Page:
objAttendance.EnrollmentId
                                where objAttendance.AttendanceStatus == "T"
                                select objAttendance).Count(),
                            E = (from objEnrollment in Enrollments
                                from objAttendance in colAttendance
                                where objEnrollment.StudentId == Student.StudentId
                                where objEnrollment.EnrollmentId == 
					objAttendance.EnrollmentId
                                where objAttendance.AttendanceStatus == "E"
                                select objAttendance).Count(),
                            U = (from objEnrollment in Enrollments
                                from objAttendance in colAttendance
                                where objEnrollment.StudentId == Student.StudentId
                                where objEnrollment.EnrollmentId == 
					objAttendance.EnrollmentId
                                where objAttendance.AttendanceStatus == "U"
                                select objAttendance).Count(),
                        };
                        
        // Fill the final Collection
        foreach (var Student in result)
        {
            colStudentOverview.Add(Student);
        }
    }
}

Click to enlarge image

The AttendanceDay.xaml control contains the Attendance for Students enrolled on a single day. Most of the code for this control is covered in the article, Silverlight Attendance Demo using Sterling Silverlight Database.

The Behaviors

The thing that ties all this together is two simple Behaviors.

AddOverviewToTabControl Behavior

The AddOverviewToTabControl Behavior is the simpler of the two. It is attached to the Tab Control, and all it does is dynamically create a TabItem and place the Overview.xaml control on the Tab Control.

First, we place a Tab Control on the MainPage.xaml control.

Next, we add a AddOverviewToTabControl Behavior to the TabControl.

Click to enlarge image

We then bind the Behavior to the Grid that is the Layoutroot. We use an EventTrigger that will fire when the Grid is Loaded.

Here is the code for the Behavior:

using System.Windows.Controls;
using System.Windows.Interactivity;

namespace SimpleAttendance
{
    [System.ComponentModel.Description("Adds the OverView control to a Tab Control")]
    public class AddOverviewToTabControl : TargetedTriggerAction<TabControl>
    {
        TabControl objTabControl;

        protected override void OnAttached()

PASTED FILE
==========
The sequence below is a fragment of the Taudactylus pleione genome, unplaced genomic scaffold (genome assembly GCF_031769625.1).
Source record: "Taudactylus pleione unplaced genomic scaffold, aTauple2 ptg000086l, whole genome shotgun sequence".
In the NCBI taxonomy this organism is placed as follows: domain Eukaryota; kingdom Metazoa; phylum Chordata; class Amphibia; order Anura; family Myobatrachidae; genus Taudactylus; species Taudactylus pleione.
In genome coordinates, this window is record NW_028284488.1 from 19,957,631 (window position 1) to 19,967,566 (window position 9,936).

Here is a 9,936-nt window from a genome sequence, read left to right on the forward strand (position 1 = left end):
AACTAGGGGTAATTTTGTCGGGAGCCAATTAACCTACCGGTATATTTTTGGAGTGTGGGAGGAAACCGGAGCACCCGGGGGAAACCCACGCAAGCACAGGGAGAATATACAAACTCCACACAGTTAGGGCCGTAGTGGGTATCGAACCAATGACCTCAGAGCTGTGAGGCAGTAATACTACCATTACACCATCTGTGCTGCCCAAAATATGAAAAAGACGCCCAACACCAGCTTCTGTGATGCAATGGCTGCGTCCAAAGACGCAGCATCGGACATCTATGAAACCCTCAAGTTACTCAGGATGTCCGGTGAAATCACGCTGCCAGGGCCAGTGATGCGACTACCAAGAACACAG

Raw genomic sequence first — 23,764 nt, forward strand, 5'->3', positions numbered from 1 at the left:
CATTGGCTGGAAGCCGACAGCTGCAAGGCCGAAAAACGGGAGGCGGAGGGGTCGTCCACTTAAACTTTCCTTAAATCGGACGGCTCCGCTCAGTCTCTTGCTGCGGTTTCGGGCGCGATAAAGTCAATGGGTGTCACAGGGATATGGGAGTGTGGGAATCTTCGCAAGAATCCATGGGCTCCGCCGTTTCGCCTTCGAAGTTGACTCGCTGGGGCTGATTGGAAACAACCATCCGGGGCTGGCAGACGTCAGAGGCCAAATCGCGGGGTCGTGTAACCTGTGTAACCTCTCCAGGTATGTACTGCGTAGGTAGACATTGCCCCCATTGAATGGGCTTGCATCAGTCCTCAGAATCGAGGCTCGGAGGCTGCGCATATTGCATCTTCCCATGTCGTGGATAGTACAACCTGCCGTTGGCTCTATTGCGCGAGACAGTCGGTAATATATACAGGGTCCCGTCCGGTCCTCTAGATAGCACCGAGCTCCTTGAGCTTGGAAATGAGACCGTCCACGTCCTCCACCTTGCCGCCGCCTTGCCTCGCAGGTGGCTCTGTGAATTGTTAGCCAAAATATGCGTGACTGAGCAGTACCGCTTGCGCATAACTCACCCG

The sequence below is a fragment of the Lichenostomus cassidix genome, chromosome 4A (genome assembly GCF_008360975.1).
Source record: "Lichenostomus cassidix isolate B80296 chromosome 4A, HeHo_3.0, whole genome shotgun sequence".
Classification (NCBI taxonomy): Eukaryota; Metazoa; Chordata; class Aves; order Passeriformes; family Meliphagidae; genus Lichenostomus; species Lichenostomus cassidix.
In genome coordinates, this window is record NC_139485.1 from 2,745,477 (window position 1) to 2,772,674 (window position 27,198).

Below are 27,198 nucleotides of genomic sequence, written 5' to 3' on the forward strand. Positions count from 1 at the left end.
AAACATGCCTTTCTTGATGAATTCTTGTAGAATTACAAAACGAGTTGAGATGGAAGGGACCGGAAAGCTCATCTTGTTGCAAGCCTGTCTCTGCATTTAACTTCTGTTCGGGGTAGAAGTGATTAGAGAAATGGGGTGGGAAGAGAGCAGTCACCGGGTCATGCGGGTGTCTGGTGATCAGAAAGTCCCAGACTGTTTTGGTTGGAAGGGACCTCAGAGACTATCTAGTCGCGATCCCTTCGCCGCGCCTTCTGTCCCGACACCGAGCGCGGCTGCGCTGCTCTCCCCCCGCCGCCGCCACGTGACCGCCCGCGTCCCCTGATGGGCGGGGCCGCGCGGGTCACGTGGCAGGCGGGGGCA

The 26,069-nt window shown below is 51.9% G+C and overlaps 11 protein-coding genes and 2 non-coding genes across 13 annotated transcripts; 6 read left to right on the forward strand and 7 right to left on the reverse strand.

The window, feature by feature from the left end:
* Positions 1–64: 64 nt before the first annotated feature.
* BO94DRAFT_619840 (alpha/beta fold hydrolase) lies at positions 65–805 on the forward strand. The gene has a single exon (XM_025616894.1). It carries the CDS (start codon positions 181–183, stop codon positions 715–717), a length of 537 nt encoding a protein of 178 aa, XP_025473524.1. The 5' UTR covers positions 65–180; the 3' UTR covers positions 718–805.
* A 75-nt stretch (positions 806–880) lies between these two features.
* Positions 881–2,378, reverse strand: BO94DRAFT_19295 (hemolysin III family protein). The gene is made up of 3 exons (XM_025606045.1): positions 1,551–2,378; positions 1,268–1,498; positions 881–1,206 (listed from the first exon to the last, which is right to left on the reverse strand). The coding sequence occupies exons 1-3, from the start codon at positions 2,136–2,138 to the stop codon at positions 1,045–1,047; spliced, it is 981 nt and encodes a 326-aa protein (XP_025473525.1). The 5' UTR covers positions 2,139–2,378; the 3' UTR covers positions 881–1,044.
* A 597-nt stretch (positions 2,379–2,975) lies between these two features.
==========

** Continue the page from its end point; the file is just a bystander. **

{
            base.OnAttached();
            objTabControl = (TabControl)(this.AssociatedObject);
        }

        protected override void OnDetaching()
        {
            base.OnDetaching();
        }

        protected override void Invoke(object parameter)
        {
            AddTabToTabControl();
        }

        private void AddTabToTabControl()
        {
            // Make a New TabItem
            TabItem objTabItem = new TabItem();

            // Make a instance of the MainTabHeader.xaml control
            MainTabHeader objMainTabHeader = new MainTabHeader();

            // Make a instance of the Overview.xaml control
            Overview objOverview = new Overview();

            // Set the Header to the MainTabHeader.xaml Control 
            objTabItem.Header = objMainTabHeader;
            // Set the Content to the Overview.xaml Control
            objTabItem.Content = objOverview;

            // Add the TabItem to the TabControl
            objTabControl.Items.Add(objTabItem);
        }
    }
}

AddAttendanceToTabControl Behavior

The AddAttendanceToTabControl Behavior is slightly more complicated, because it needs to know what Attendance day to create a Tab for. 

Click to enlarge image

The Behavior is raised by a change in the AttendanceDate Property (when the Open day button raises an ICommand). The value of the AttendanceDate Property is bound to a Dependency Property in the Behavior. Here is the code for the Behavior:

using System;
using System.Linq;
using System.Windows;
using System.Windows.Controls;
using System.Windows.Interactivity;

namespace SimpleAttendance
{
    [System.ComponentModel.Description("Adds te Attendance control to a Tab Control")]
    public class AddAttendanceToTabControl : TargetedTriggerAction<TabControl>
    {
        TabControl objTabControl;

        #region AttendanceDayProperty

        public static readonly DependencyProperty AttendanceDayProperty =
            DependencyProperty.Register("AttendanceDay",
            typeof(DateTime?), typeof(AddAttendanceToTabControl), null);

        public DateTime? AttendanceDay
        {
            get
            {
                return (DateTime?)base.GetValue(AttendanceDayProperty);
            }
            set
            {
                base.SetValue(AttendanceDayProperty, value);
            }
        }
        #endregion

        protected override void OnAttached()
        {
            base.OnAttached();
            objTabControl = (TabControl)(this.AssociatedObject);
        }

        protected override void OnDetaching()
        {
            base.OnDetaching();
        }

        protected override void Invoke(object parameter)
        {
            if (AttendanceDay != null)
            {
                // See if the Tab is already added
                var Tab = (from Tabs in objTabControl.Items.Cast<TabItem>()
                           where (Tabs.Tag as string) == 
				AttendanceDay.Value.Ticks.ToString()